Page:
Mac Miller was reported dead on Friday, September 7 of an apparent overdose following an open battle with drug abuse and addiction.
Miller's disease has landed him in multiple altercations with the law in recent months. In early May, he was arrested for fleeing the scene after crashing his car into a utility pole while under the influence. Looking back, Miller called it "the best thing that could have happened... I needed that. I needed to run into that light pole and literally, like, have the whole thing stop."
These words hold a heartbreaking echo in our hearts today.
For those of us that have lived through these rock bottoms, we know these words all too well. And we know how empty they can be. Today's tragedy and the inevitable dozens of others that will occur in the next couple of months can feel like a painful reminder to those of us who have been there with addiction that, sometimes, what we consider our rock bottoms are nothing compared to the ultimate rock bottom: death.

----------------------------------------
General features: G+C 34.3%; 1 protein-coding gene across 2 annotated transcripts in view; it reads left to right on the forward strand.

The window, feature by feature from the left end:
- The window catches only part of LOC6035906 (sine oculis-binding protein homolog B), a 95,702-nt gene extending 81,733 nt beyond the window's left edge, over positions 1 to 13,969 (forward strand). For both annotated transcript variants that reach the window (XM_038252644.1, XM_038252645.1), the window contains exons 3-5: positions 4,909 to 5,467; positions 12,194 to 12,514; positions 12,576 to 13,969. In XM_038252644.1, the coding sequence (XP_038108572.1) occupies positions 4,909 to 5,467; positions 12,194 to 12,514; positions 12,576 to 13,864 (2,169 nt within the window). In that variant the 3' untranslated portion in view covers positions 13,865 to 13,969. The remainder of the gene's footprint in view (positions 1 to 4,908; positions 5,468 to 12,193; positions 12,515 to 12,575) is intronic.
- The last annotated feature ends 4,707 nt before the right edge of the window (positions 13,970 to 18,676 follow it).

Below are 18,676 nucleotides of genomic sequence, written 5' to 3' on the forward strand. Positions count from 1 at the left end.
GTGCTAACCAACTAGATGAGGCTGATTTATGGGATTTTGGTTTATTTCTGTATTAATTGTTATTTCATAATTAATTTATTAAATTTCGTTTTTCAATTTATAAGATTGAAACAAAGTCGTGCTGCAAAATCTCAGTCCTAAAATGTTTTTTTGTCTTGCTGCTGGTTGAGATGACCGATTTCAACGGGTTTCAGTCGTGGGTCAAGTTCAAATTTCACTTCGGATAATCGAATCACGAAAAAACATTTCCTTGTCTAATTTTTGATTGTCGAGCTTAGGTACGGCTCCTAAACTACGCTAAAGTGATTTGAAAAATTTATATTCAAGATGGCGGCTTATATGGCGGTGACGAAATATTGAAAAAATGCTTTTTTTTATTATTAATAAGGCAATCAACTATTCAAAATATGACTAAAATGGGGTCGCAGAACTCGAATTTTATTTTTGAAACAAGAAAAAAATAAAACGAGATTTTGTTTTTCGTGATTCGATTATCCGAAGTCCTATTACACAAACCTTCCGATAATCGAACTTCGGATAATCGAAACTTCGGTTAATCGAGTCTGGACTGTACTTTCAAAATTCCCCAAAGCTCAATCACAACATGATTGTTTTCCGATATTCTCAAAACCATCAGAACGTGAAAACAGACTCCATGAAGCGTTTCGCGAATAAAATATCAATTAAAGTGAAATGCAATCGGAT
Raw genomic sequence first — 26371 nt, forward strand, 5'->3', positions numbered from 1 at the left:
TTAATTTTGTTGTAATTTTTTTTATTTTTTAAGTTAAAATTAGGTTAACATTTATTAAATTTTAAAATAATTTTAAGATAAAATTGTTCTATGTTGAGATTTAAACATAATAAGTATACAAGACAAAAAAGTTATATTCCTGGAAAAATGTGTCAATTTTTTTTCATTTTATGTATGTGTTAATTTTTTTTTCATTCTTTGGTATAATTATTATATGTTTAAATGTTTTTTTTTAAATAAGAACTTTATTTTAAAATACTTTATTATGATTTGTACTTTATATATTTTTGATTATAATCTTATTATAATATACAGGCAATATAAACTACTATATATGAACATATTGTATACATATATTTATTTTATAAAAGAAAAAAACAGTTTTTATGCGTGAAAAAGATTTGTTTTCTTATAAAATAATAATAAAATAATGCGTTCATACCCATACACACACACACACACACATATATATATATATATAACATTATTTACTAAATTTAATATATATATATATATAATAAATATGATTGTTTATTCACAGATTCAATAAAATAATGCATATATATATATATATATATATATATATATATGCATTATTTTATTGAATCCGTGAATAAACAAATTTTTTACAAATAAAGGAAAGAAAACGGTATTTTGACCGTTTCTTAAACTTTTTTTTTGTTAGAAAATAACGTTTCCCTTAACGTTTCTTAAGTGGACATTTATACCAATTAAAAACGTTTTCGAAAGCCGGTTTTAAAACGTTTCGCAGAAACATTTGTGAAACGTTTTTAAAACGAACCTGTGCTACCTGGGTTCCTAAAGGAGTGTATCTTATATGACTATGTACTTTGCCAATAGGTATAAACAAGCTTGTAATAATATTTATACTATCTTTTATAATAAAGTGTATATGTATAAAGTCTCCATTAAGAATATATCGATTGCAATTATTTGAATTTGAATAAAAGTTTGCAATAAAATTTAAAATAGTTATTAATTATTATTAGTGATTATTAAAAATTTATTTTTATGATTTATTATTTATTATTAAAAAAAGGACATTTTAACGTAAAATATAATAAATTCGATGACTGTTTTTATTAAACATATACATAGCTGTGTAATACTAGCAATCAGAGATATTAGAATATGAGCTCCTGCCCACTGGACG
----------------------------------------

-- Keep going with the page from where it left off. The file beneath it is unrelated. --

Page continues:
We as a society have become somewhat complacent with drug abuse in the past handful of years, especially when it comes to the rap scene. Rappers are seemingly dying left and right from the same drugs that their colleagues will continue to make rhymes about the next day.
Let's not forget that we have an up-and-coming star on the tip of everyone's tongue whose chosen name is literally after that of a drug responsible for nearly 7,000 overdose deaths in 2013 alone, 30 percent of the year's overdose casualties.
But looking at the bigger picture, we continuously turn the other cheek to addicts in our society and we pretend that this disease is a choice despite how problematic and incorrect that assumption is and how little it does in terms of solving the problem.
We do the bare minimum when it comes to drug policy in this country, basically getting to the point of incarceration and that's about it. But we'll all be crying "tragedy" when another valuable life is lost at such a young age to a disease that we're ignoring.
We need to do more.
We need to come to terms with where we are and start making some changes that might not feel good but will do good. Supervised injection facilities. Government-funded rehabilitation. Getting rid of the stigma. Changing the conversation.
Mac Miller isn't the first and won't be the last. At least not at the rate we're going.